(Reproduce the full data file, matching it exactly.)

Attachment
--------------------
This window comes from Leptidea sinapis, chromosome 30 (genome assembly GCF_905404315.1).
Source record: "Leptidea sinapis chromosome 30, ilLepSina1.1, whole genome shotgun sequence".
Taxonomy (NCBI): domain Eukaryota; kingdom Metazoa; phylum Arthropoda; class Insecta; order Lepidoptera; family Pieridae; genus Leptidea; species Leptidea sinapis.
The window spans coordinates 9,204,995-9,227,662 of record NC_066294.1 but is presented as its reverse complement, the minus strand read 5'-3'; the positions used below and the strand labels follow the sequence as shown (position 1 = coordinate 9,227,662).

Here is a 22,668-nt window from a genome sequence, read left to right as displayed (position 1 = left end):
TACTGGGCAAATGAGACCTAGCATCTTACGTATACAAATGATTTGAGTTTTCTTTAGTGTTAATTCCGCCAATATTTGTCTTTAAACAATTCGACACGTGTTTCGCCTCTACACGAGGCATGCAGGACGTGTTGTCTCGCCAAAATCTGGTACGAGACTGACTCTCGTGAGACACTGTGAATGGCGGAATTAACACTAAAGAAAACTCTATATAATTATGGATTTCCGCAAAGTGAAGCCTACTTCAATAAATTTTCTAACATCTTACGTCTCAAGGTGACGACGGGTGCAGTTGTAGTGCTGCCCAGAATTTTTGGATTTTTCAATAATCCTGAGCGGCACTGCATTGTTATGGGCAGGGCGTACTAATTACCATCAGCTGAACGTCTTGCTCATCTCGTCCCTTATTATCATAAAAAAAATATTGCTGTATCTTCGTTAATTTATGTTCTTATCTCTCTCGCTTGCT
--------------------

This window comes from Leptidea sinapis, chromosome 30 (genome assembly GCF_905404315.1).
Source record: "Leptidea sinapis chromosome 30, ilLepSina1.1, whole genome shotgun sequence".
Taxonomy (NCBI): domain Eukaryota; kingdom Metazoa; phylum Arthropoda; class Insecta; order Lepidoptera; family Pieridae; genus Leptidea; species Leptidea sinapis.
The window spans coordinates 9,204,995-9,227,662 of record NC_066294.1 but is presented as its reverse complement, the minus strand read 5'-3'; the positions used below and the strand labels follow the sequence as shown (position 1 = coordinate 9,227,662).

Here is a 22,668-nt window from a genome sequence, read left to right as displayed (position 1 = left end):
TACTGGGCAAATGAGACCTAGCATCTTACGTATACAAATGATTTGAGTTTTCTTTAGTGTTAATTCCGCCAATATTTGTCTTTAAACAATTCGACACGTGTTTCGCCTCTACACGAGGCATGCAGGACGTGTTGTCTCGCCAAAATCTGGTACGAGACTGACTCTCGTGAGACACTGTGAATGGCGGAATTAACACTAAAGAAAACTCTATATAATTATGGATTTCCGCAAAGTGAAGCCTACTTCAATAAATTTTCTAACATCTTACGTCTCAAGGTGACGACGGGTGCAGTTGTAGTGCTGCCCAGAATTTTTGGATTTTTCAATAATCCTGAGCGGCACTGCATTGTTATGGGCAGGGCGTACTAATTACCATCAGCTGAACGTCTTGCTCATCTCGTCCCTTATTATCATAAAAAAAATATTGCTGTATCTTCGTTAATTTATGTTCTTATCTCTCTCGCTTGCT